Ron Pickford was the Biggin Hill Residents’ Association Secretary from 1965 – 2000. Below is an edited version of the letter from the association (David Haslam) to Councillor Gostt for a Civic recognition of his unstinting and loyal service to both the Residents’ Association and the wider Biggin Hill community. At the bottom of the page is a link to take you to the original letter sent.
As you are aware Ron’s service to Biggin Hill Residents’ Association extends back over more than 40 years, whilst his service as Secretary covers an unbroken 35 years.
When my wife and I first arrived in Biggin Hill in 1971-72, we were approached to see if we would join the Biggin Hill Residents’ Association. Being new to the area, I decided this would be a good way to find out more about the issues that concerned Biggin Hill.
The first meeting that I attended would have been early 1972. There was Ron Pickford seated at the table alongside the then chairman Ron McCain. In the insuring years other chairman were to come and go, but always there, keeping a record of our meetings, sifting through new planning applications, dealing with most of the correspondence, was our ever faithful Secretary Ron.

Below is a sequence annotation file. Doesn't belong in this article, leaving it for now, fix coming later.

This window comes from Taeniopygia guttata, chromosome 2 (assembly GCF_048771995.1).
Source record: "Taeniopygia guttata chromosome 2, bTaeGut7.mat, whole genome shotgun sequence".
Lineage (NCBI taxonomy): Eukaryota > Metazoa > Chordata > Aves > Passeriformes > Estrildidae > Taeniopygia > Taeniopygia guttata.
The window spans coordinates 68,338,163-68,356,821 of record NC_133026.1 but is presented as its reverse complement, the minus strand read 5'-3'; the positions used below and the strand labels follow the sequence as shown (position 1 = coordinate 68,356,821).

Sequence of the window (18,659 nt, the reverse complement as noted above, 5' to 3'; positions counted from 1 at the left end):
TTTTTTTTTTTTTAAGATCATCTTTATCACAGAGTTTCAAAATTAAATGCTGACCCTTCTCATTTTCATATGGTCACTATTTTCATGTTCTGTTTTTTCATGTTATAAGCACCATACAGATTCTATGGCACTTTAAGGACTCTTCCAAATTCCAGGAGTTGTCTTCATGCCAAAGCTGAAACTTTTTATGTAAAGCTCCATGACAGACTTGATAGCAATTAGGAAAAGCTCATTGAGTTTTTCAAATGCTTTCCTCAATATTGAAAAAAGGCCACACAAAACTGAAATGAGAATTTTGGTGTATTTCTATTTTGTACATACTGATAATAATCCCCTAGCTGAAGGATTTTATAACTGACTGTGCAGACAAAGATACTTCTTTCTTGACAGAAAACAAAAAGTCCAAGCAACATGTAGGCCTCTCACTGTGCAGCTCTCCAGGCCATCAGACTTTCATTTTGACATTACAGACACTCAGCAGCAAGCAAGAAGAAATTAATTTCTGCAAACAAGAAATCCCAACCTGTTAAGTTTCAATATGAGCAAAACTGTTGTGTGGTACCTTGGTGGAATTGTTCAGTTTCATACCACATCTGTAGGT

Perhaps the most important part of his legacy is the Biggin Hill Memorial Library. It transpired that following the 1939-45 World War, the then community had collected money to purchase a Plot and erect a community Memorial Hall on the land. A timber framed Hall was erected and was briefly used, but subsequently burnt down.
The Community at that time, was unable to consider rebuilding the Hall and the decision was taken to vest the land in the names of three trusties who would stand as representatives in the community. One of the representatives was Ron Pickford on behalf of the Residents Association
The Council found itself dealing with these three Trusties when the decision was taken to site the proposed Biggin Hill Branch Library on the old Community Hall site. Following lengthy negotiations, I believe the land was subject to compulsory purchase for a nominal sum, possibly 1p. Out of respect to the original intention of providing a Community Hall, as a memorial to the fallen of the Second World War, we insisted the new Library should be capable of use for Community Meetings and that it should be known as the Biggin Hill Memorial Library.
Ron also helped on a number of other projects, such as Jug’s Hill trial (and fighting off a large development), extending the bus service down to Biggin Hill Valley.
Ron’s wealth of information about Biggin Hill has for many years enabled him to write a Biggin Hill Column in the Sevenoaks Times Newspapers. Regular as clockwork Ron’s column has appeared giving insights into the many people and organisations that make-up the community of Biggin Hill.